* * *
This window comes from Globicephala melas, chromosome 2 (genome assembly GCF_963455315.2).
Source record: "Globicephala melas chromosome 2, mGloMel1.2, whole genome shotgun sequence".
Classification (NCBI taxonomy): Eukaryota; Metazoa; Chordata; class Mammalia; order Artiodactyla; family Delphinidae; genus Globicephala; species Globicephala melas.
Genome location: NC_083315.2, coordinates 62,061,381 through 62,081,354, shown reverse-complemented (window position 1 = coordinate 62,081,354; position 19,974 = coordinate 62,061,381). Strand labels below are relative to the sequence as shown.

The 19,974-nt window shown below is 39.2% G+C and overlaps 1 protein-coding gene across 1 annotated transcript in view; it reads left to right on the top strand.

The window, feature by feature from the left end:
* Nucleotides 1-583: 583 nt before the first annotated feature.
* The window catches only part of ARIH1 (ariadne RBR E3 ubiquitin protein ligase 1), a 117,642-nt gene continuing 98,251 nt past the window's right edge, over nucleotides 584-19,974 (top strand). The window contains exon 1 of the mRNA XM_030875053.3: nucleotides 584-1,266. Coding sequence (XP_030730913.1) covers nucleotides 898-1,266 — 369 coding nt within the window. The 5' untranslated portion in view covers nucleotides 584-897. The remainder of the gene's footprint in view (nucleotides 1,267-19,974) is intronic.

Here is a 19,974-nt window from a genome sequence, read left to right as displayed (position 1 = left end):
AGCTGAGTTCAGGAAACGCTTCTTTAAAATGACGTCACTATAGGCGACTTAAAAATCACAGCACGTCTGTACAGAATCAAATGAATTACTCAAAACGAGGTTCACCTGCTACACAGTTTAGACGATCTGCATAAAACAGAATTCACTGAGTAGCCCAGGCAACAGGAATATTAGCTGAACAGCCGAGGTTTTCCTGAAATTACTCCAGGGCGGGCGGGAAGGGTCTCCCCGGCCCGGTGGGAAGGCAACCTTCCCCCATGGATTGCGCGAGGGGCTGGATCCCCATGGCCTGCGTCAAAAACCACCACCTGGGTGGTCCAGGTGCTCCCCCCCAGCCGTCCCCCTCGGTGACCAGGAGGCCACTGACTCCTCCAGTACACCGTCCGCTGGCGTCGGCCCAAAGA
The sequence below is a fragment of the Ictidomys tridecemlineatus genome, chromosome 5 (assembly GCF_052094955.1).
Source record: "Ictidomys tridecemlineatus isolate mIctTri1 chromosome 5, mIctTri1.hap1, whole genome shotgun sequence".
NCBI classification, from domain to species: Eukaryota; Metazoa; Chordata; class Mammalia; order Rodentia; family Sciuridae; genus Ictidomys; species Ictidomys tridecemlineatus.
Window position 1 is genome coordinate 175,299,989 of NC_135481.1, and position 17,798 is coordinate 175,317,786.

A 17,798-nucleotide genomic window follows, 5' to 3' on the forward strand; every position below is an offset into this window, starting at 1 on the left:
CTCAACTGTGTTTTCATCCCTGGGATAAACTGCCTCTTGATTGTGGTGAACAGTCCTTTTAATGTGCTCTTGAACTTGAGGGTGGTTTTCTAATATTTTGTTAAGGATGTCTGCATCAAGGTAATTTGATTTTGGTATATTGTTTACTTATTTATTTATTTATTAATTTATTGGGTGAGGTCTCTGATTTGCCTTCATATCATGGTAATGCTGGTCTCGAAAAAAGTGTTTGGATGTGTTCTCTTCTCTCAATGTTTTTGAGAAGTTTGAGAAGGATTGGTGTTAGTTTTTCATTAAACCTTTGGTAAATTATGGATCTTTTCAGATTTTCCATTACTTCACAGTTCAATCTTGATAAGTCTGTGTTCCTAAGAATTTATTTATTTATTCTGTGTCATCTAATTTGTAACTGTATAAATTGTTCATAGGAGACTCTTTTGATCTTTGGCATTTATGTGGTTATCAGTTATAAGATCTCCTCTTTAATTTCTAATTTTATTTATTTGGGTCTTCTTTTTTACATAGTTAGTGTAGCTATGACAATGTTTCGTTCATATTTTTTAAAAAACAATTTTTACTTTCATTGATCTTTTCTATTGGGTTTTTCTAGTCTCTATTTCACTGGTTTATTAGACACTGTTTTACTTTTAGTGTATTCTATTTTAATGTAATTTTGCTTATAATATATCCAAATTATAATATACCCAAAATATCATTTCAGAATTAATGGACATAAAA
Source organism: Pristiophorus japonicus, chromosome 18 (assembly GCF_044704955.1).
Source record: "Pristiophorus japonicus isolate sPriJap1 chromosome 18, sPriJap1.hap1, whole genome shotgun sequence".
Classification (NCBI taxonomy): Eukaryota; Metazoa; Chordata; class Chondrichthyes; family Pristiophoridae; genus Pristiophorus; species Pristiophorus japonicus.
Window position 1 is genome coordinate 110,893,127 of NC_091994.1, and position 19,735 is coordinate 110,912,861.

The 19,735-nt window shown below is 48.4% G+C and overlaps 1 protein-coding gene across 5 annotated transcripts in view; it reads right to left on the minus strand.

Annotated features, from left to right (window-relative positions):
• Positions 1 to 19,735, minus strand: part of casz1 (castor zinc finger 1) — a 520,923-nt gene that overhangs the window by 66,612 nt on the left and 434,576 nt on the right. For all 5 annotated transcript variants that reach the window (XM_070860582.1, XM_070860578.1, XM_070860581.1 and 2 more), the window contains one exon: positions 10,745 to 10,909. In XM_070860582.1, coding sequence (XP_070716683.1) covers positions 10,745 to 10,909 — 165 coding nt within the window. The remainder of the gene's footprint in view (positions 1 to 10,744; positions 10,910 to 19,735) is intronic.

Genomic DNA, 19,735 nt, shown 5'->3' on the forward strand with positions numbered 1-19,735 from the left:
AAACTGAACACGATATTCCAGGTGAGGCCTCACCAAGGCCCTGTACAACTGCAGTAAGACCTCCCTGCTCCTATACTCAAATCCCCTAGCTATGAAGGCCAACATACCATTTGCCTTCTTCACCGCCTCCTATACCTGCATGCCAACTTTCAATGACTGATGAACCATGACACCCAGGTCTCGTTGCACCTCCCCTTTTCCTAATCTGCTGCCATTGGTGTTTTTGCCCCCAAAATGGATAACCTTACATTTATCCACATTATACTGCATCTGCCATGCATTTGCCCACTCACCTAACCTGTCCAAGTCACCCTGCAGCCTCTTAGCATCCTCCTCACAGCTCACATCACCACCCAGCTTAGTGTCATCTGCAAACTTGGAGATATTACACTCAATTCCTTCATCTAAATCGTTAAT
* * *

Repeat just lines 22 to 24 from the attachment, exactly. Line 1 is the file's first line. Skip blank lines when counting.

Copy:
Annotated features, from left to right (window-relative positions):
• Positions 1 to 19,735, minus strand: part of casz1 (castor zinc finger 1) — a 520,923-nt gene that overhangs the window by 66,612 nt on the left and 434,576 nt on the right. For all 5 annotated transcript variants that reach the window (XM_070860582.1, XM_070860578.1, XM_070860581.1 and 2 more), the window contains one exon: positions 10,745 to 10,909. In XM_070860582.1, coding sequence (XP_070716683.1) covers positions 10,745 to 10,909 — 165 coding nt within the window. The remainder of the gene's footprint in view (positions 1 to 10,744; positions 10,910 to 19,735) is intronic.

Genomic DNA, 19,735 nt, shown 5'->3' on the forward strand with positions numbered 1-19,735 from the left: